Without the concept, who needs an algorithm.

“A procedure for solving a mathematical problem”.  That’s the challenge.  What are the elements of the mathematical problem?  That’s where instinct comes into play.   What price, what cost, is there seasonality, is there a life cycle?  On and on and on…  Where is the algorithm that determines that a consumer is looking for a chambray 3/4 sleeve tunic if there have been no like items in the assortment?  Merchandising instinct and marketing muscle.  Once the item is identified and exposed, the algorithm can go to town!  It’s a part of…

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marketing, merchandising

Blurred Lines

spider web in closeup photo
Photo by Phil Kallahar on Pexels.com

Marketing or merchandising?  Who gets to choose the focus? This tension has existed for as long as I can remember.  Marketers are the story tellers, determining and inspiring the targeted audience to make the purchase. Merchants comb the market place on a constant quest for the “right stuff” and always take into account the why and the who behind the choices. If you don’t know why you’re offering a product, you should not be acquiring it. Sometimes that stuff is exclusively developed with product managers and/or manufacturers to drive demand.  In others, the merchandise is inspired by instinct based on glimpses of trends from all types of media. Or simply part of someone’s product line. (My kids thought people read magazines by ripping the pages after experiencing my habits.) Product assortments are based on logic and magic…interpretations of what is on the horizon, has been successful in other forms, or is total shot in the dark based on gut and analysis.

If merchants don’t know why they are purchasing/developing product, don’t have a clear vision of the price and profit guidelines and have no vision of product positioning, they aren’t doing their job.  Same goes with marketers. If they aren’t asking the why behind the what in order to tell their story, they are not contributing to business growth in a collaborative partnership. It’s a team effort.  Both talents are necessary to grow a profitable customer base.  Embrace the blurring and create something great!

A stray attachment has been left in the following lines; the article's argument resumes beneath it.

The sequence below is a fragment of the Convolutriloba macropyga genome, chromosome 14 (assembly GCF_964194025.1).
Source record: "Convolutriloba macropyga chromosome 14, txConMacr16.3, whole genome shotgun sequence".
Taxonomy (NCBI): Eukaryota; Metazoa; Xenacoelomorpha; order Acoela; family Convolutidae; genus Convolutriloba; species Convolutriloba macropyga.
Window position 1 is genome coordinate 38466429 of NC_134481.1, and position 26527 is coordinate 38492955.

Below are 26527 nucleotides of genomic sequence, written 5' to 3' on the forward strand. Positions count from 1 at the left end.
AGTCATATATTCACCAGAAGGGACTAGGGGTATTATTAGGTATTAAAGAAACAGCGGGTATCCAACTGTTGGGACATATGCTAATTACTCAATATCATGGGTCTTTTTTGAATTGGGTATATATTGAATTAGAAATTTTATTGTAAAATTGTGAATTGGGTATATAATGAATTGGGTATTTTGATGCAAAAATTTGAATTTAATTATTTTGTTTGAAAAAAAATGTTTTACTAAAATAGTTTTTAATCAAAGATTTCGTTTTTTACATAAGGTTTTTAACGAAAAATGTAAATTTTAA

Now that you have an earworm, here’s some relief: http://bit.ly/2oQpiDO

 

conversion, demand, marketing, merchandising, story telling

Creating Demand

Bicycles

As an economics major, the very first lessons involve supply and demand.  When demand increases, supply should rise to meet the demand without flooding the market with excess.  If that happens, the product becomes ordinary and the price lever is utilized in an effort to reduce the supply before demand evaporates altogether.

Designers begin demand creation by developing inspiring products, often working with merchandising and marketing teams for input.  Flattering silhouettes.  Appealing colors.  Uniquely useful items.  Faster, smarter, better.  Items that make a statement about the person consuming them.  Without exposing those things to an audience, the creation has no purpose.  Merchants are constantly searching for the fresh, new “stuff” with a target audience, price tolerance, profit margin and end use in mind, often guided by details in financial plans and working with merchandise planning teams.  Marketers are critical in getting the story of those products in front of the key audiences using both visual and analytical components for the best ROI.  All together, they create demand while walking the razor’s edge of the right amount of supply as well as product expansion opportunities.  When the demand for the supply has begun to downtrend, price reduction can be used responsibly to liquidate the excess quantities.

This all leads to the right product, at the right price, in the right quantities at the right time.  The ultimate endgame for creating demand and maximizing profit.  Otherwise, why bother.  Driving demand with the hi/lo pricing game may drive short term results, but will ultimately reduce profitability and shorten the life of a product prematurely.